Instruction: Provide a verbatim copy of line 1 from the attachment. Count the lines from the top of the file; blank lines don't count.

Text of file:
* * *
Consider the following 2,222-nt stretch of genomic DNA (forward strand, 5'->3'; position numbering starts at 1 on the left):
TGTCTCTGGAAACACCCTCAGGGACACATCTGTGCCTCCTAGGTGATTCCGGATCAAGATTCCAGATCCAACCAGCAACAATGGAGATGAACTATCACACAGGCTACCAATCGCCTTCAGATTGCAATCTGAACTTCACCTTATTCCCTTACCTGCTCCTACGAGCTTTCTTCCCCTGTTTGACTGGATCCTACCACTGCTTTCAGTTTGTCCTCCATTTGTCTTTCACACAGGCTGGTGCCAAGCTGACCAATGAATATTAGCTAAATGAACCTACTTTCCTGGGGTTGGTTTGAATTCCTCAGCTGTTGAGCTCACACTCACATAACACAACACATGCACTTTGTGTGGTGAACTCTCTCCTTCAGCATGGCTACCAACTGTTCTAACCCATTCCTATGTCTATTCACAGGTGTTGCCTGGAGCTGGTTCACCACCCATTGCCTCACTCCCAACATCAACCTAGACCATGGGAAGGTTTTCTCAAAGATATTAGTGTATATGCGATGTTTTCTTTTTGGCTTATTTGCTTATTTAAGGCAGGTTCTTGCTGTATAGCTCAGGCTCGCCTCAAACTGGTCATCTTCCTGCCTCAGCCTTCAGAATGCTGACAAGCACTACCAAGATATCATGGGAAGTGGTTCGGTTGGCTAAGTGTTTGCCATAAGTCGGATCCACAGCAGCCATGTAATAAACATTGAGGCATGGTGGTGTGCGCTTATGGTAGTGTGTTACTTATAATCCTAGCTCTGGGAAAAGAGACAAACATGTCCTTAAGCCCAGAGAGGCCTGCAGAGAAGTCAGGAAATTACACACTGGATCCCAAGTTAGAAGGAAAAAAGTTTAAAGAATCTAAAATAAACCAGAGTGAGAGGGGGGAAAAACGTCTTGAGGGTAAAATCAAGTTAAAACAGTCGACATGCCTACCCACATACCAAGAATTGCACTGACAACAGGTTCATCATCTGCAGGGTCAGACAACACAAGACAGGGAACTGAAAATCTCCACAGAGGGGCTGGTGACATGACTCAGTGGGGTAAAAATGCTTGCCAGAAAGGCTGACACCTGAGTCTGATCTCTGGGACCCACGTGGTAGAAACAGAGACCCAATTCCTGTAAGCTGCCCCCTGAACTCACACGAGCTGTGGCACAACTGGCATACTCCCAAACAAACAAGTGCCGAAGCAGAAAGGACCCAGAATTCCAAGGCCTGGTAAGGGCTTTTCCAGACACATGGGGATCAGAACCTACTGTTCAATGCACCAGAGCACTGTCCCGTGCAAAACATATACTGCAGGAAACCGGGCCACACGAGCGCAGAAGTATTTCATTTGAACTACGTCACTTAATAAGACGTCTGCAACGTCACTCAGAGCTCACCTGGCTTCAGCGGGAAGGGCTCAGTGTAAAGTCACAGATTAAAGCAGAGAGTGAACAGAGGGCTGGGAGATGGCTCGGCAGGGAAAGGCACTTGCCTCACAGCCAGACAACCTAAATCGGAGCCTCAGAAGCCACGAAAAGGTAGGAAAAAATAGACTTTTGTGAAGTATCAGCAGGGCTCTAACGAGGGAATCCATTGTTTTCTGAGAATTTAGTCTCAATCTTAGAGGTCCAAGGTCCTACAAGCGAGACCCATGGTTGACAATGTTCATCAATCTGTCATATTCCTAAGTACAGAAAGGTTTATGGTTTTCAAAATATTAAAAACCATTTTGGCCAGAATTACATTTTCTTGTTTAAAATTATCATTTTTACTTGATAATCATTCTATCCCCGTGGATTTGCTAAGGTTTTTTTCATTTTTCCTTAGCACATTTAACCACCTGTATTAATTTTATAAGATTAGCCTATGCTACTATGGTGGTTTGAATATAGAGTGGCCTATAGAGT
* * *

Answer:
Consider the following 2,222-nt stretch of genomic DNA (forward strand, 5'->3'; position numbering starts at 1 on the left):